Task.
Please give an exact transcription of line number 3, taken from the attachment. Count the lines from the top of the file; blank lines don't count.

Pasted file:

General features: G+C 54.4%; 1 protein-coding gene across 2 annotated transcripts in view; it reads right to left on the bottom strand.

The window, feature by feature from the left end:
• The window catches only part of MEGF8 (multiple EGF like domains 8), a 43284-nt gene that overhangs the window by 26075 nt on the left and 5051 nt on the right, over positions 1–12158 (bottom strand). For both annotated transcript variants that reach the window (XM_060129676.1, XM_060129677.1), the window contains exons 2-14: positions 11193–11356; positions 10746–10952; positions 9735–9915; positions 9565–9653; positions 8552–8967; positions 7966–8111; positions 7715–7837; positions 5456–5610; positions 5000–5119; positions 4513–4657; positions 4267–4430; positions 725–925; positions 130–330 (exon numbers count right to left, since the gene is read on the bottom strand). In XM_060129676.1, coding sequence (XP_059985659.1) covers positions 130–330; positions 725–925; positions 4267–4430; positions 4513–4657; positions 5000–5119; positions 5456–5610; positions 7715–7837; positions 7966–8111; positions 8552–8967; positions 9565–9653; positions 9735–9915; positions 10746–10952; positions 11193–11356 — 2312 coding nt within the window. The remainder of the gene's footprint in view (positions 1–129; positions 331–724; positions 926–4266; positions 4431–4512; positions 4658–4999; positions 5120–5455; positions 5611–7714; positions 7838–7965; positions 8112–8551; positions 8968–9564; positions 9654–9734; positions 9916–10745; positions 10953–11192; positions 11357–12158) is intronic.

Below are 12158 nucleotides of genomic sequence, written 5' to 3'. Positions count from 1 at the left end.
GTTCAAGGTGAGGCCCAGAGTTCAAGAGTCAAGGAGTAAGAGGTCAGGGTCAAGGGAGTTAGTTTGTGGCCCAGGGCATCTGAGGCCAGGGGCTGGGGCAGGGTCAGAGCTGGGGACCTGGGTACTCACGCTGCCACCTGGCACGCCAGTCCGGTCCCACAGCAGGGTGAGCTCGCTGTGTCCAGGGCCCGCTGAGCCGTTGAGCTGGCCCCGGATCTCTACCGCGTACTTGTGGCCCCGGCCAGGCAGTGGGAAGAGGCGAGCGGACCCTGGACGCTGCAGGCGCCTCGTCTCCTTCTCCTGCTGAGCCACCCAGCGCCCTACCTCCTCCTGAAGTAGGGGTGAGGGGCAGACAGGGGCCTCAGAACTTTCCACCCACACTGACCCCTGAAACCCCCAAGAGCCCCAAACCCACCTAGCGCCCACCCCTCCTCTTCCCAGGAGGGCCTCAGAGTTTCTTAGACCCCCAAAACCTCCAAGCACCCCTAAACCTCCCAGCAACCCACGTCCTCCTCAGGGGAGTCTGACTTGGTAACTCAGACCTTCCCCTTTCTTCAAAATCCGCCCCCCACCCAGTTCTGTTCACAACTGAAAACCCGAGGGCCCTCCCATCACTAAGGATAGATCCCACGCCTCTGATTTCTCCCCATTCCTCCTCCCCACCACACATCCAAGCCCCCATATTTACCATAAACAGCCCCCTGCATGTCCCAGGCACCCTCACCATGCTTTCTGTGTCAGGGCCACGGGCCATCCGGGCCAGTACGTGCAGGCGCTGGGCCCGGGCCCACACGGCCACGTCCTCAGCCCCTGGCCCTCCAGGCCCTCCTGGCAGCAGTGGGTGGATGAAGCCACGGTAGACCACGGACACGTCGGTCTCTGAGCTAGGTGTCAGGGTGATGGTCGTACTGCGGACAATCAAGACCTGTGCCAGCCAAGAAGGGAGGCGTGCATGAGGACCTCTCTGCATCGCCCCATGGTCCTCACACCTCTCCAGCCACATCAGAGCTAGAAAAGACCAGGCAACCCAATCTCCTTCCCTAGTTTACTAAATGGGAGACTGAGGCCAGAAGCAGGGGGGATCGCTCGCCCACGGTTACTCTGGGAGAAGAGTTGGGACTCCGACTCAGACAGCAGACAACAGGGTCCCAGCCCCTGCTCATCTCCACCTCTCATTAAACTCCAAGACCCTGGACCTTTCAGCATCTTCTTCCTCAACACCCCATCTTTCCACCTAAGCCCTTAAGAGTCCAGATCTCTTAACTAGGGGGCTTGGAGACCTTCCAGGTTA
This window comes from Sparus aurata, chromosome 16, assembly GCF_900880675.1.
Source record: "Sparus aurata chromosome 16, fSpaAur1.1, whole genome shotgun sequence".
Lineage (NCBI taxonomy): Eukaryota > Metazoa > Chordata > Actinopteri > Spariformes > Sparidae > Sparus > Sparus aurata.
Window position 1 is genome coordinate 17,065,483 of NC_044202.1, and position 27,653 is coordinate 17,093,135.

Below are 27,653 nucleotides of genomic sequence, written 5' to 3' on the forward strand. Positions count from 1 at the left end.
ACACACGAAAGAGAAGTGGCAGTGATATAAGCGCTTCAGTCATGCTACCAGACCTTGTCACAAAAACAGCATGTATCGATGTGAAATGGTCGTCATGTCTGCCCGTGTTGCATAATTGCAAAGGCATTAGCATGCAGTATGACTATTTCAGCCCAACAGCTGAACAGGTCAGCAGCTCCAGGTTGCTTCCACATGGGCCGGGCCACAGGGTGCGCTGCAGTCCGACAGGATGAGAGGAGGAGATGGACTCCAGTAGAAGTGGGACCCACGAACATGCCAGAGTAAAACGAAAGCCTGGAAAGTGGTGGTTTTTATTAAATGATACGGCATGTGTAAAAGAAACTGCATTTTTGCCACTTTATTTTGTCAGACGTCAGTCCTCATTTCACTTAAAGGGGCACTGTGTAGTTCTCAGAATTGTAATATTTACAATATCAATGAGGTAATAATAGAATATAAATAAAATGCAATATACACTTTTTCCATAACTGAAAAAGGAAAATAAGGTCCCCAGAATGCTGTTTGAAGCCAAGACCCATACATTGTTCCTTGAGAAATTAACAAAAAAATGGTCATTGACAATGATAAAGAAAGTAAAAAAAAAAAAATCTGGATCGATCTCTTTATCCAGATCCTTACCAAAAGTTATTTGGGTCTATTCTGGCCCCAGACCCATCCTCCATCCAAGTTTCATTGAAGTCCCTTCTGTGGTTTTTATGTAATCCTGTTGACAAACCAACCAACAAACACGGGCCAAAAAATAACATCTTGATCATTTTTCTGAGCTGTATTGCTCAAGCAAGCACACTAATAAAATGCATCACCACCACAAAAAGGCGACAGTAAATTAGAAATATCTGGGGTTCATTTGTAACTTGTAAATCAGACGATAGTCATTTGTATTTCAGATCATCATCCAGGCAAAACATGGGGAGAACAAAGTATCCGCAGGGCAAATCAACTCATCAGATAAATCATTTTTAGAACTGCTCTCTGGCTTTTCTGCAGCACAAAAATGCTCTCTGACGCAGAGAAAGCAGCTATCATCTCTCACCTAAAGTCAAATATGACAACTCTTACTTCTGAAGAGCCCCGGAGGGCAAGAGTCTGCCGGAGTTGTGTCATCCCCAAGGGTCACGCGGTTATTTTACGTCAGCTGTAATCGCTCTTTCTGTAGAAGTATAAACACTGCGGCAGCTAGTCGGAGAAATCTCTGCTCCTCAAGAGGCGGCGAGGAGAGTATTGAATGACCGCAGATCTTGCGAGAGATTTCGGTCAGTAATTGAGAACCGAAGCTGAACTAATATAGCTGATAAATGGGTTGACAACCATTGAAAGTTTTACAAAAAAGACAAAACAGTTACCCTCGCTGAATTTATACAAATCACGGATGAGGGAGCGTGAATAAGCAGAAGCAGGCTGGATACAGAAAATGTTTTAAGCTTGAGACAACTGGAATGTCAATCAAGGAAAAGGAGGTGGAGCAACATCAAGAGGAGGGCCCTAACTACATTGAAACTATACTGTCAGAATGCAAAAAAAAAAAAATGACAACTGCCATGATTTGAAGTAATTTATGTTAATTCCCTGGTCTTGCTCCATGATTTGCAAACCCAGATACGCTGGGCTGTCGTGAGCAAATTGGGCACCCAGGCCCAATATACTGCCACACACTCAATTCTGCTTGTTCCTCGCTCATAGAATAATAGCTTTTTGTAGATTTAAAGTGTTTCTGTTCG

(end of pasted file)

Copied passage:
• The window catches only part of MEGF8 (multiple EGF like domains 8), a 43284-nt gene that overhangs the window by 26075 nt on the left and 5051 nt on the right, over positions 1–12158 (bottom strand). For both annotated transcript variants that reach the window (XM_060129676.1, XM_060129677.1), the window contains exons 2-14: positions 11193–11356; positions 10746–10952; positions 9735–9915; positions 9565–9653; positions 8552–8967; positions 7966–8111; positions 7715–7837; positions 5456–5610; positions 5000–5119; positions 4513–4657; positions 4267–4430; positions 725–925; positions 130–330 (exon numbers count right to left, since the gene is read on the bottom strand). In XM_060129676.1, coding sequence (XP_059985659.1) covers positions 130–330; positions 725–925; positions 4267–4430; positions 4513–4657; positions 5000–5119; positions 5456–5610; positions 7715–7837; positions 7966–8111; positions 8552–8967; positions 9565–9653; positions 9735–9915; positions 10746–10952; positions 11193–11356 — 2312 coding nt within the window. The remainder of the gene's footprint in view (positions 1–129; positions 331–724; positions 926–4266; positions 4431–4512; positions 4658–4999; positions 5120–5455; positions 5611–7714; positions 7838–7965; positions 8112–8551; positions 8968–9564; positions 9654–9734; positions 9916–10745; positions 10953–11192; positions 11357–12158) is intronic.